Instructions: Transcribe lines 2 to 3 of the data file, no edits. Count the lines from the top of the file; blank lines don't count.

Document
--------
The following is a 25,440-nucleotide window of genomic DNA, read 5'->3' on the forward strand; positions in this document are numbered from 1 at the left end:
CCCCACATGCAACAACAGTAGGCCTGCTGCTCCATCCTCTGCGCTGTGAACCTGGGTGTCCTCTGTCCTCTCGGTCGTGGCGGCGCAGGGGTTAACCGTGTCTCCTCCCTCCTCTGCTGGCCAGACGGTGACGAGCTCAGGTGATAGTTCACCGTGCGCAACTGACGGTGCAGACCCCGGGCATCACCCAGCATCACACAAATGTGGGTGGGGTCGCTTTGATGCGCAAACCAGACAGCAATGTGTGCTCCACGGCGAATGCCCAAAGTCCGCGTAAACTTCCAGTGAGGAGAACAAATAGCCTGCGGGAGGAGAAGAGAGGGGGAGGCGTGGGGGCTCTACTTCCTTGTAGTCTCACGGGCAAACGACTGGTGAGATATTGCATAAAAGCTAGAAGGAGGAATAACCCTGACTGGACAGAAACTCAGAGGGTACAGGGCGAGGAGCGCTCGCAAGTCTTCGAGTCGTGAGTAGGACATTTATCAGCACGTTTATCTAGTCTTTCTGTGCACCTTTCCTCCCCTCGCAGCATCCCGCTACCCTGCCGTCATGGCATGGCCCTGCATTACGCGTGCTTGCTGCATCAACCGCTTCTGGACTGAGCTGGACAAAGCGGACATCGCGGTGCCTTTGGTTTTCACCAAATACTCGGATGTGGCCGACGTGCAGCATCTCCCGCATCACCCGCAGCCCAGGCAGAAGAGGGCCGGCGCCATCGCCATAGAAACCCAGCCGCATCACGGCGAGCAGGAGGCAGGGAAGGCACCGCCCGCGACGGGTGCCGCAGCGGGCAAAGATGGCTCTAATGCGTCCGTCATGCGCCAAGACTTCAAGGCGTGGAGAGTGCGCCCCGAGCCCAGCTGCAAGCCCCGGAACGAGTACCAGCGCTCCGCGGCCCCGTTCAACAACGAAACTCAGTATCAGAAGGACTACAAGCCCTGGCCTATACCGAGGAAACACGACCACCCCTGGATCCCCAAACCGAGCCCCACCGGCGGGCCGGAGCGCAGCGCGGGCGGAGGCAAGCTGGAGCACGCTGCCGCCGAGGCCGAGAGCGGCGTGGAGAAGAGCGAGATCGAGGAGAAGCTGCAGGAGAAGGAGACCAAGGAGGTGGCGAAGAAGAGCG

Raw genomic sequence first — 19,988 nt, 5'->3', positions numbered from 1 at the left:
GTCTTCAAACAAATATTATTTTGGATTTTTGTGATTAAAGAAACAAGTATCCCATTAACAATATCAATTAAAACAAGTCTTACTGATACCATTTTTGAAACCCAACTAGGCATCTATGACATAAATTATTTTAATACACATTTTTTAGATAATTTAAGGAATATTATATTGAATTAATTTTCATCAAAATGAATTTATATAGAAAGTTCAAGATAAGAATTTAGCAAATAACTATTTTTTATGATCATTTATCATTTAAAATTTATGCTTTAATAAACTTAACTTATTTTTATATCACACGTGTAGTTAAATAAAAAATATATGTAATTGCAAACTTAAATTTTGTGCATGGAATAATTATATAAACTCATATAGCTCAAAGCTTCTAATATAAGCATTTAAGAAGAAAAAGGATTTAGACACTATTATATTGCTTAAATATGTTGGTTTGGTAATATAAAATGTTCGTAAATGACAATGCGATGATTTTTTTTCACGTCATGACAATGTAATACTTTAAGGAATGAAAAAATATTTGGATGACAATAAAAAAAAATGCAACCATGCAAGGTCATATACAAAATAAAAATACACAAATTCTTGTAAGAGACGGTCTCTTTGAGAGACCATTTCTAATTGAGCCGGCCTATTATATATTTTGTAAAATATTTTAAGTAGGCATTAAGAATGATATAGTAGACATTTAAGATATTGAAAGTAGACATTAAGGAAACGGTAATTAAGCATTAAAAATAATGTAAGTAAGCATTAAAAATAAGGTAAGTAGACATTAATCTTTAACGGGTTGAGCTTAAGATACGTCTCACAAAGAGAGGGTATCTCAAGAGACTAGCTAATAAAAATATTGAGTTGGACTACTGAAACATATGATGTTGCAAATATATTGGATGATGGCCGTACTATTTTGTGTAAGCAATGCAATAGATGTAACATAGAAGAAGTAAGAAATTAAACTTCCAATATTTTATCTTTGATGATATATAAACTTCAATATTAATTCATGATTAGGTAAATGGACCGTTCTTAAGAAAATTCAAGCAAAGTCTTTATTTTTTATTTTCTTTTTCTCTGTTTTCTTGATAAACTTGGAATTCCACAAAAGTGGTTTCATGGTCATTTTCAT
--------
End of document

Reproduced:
CCCCACATGCAACAACAGTAGGCCTGCTGCTCCATCCTCTGCGCTGTGAACCTGGGTGTCCTCTGTCCTCTCGGTCGTGGCGGCGCAGGGGTTAACCGTGTCTCCTCCCTCCTCTGCTGGCCAGACGGTGACGAGCTCAGGTGATAGTTCACCGTGCGCAACTGACGGTGCAGACCCCGGGCATCACCCAGCATCACACAAATGTGGGTGGGGTCGCTTTGATGCGCAAACCAGACAGCAATGTGTGCTCCACGGCGAATGCCCAAAGTCCGCGTAAACTTCCAGTGAGGAGAACAAATAGCCTGCGGGAGGAGAAGAGAGGGGGAGGCGTGGGGGCTCTACTTCCTTGTAGTCTCACGGGCAAACGACTGGTGAGATATTGCATAAAAGCTAGAAGGAGGAATAACCCTGACTGGACAGAAACTCAGAGGGTACAGGGCGAGGAGCGCTCGCAAGTCTTCGAGTCGTGAGTAGGACATTTATCAGCACGTTTATCTAGTCTTTCTGTGCACCTTTCCTCCCCTCGCAGCATCCCGCTACCCTGCCGTCATGGCATGGCCCTGCATTACGCGTGCTTGCTGCATCAACCGCTTCTGGACTGAGCTGGACAAAGCGGACATCGCGGTGCCTTTGGTTTTCACCAAATACTCGGATGTGGCCGACGTGCAGCATCTCCCGCATCACCCGCAGCCCAGGCAGAAGAGGGCCGGCGCCATCGCCATAGAAACCCAGCCGCATCACGGCGAGCAGGAGGCAGGGAAGGCACCGCCCGCGACGGGTGCCGCAGCGGGCAAAGATGGCTCTAATGCGTCCGTCATGCGCCAAGACTTCAAGGCGTGGAGAGTGCGCCCCGAGCCCAGCTGCAAGCCCCGGAACGAGTACCAGCGCTCCGCGGCCCCGTTCAACAACGAAACTCAGTATCAGAAGGACTACAAGCCCTGGCCTATACCGAGGAAACACGACCACCCCTGGATCCCCAAACCGAGCCCCACCGGCGGGCCGGAGCGCAGCGCGGGCGGAGGCAAGCTGGAGCACGCTGCCGCCGAGGCCGAGAGCGGCGTGGAGAAGAGCGAGATCGAGGAGAAGCTGCAGGAGAAGGAGACCAAGGAGGTGGCGAAGAAGAGCG

Raw genomic sequence first — 19,988 nt, 5'->3', positions numbered from 1 at the left: